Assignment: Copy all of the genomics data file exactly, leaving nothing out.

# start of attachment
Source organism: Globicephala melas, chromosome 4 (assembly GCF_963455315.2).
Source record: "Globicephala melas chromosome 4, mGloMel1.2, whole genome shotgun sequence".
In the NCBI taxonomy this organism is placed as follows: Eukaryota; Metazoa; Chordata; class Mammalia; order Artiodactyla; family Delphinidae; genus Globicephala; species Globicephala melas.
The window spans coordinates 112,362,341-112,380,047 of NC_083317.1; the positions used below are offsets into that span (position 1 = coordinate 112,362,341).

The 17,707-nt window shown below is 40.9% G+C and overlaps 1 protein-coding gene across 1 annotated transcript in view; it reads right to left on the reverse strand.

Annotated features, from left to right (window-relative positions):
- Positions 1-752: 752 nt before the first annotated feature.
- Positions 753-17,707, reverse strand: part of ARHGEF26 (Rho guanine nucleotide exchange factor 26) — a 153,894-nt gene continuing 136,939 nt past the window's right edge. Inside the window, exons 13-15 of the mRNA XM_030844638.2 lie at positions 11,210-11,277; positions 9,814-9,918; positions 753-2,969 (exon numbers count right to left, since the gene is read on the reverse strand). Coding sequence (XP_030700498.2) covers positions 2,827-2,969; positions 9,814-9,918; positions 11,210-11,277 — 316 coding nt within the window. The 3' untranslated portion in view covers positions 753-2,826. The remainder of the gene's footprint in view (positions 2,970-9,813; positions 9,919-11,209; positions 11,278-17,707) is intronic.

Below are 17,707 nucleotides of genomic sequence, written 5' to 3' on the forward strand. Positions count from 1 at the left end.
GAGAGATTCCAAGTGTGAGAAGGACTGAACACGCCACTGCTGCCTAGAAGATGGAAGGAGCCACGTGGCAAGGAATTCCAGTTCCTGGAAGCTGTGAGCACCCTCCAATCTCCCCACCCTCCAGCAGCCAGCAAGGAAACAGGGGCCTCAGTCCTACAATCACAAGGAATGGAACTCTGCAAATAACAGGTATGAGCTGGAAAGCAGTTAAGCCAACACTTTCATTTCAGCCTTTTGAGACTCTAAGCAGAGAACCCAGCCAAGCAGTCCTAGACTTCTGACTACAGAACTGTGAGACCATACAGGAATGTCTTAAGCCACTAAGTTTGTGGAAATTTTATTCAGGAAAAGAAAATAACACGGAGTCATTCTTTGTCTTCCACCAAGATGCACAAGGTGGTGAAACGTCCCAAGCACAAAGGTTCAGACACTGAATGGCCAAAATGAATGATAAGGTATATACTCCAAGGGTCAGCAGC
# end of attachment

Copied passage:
Source organism: Globicephala melas, chromosome 4 (assembly GCF_963455315.2).
Source record: "Globicephala melas chromosome 4, mGloMel1.2, whole genome shotgun sequence".
In the NCBI taxonomy this organism is placed as follows: Eukaryota; Metazoa; Chordata; class Mammalia; order Artiodactyla; family Delphinidae; genus Globicephala; species Globicephala melas.
The window spans coordinates 112,362,341-112,380,047 of NC_083317.1; the positions used below are offsets into that span (position 1 = coordinate 112,362,341).

The 17,707-nt window shown below is 40.9% G+C and overlaps 1 protein-coding gene across 1 annotated transcript in view; it reads right to left on the reverse strand.

Annotated features, from left to right (window-relative positions):
- Positions 1-752: 752 nt before the first annotated feature.
- Positions 753-17,707, reverse strand: part of ARHGEF26 (Rho guanine nucleotide exchange factor 26) — a 153,894-nt gene continuing 136,939 nt past the window's right edge. Inside the window, exons 13-15 of the mRNA XM_030844638.2 lie at positions 11,210-11,277; positions 9,814-9,918; positions 753-2,969 (exon numbers count right to left, since the gene is read on the reverse strand). Coding sequence (XP_030700498.2) covers positions 2,827-2,969; positions 9,814-9,918; positions 11,210-11,277 — 316 coding nt within the window. The 3' untranslated portion in view covers positions 753-2,826. The remainder of the gene's footprint in view (positions 2,970-9,813; positions 9,919-11,209; positions 11,278-17,707) is intronic.

Below are 17,707 nucleotides of genomic sequence, written 5' to 3' on the forward strand. Positions count from 1 at the left end.
GAGAGATTCCAAGTGTGAGAAGGACTGAACACGCCACTGCTGCCTAGAAGATGGAAGGAGCCACGTGGCAAGGAATTCCAGTTCCTGGAAGCTGTGAGCACCCTCCAATCTCCCCACCCTCCAGCAGCCAGCAAGGAAACAGGGGCCTCAGTCCTACAATCACAAGGAATGGAACTCTGCAAATAACAGGTATGAGCTGGAAAGCAGTTAAGCCAACACTTTCATTTCAGCCTTTTGAGACTCTAAGCAGAGAACCCAGCCAAGCAGTCCTAGACTTCTGACTACAGAACTGTGAGACCATACAGGAATGTCTTAAGCCACTAAGTTTGTGGAAATTTTATTCAGGAAAAGAAAATAACACGGAGTCATTCTTTGTCTTCCACCAAGATGCACAAGGTGGTGAAACGTCCCAAGCACAAAGGTTCAGACACTGAATGGCCAAAATGAATGATAAGGTATATACTCCAAGGGTCAGCAGC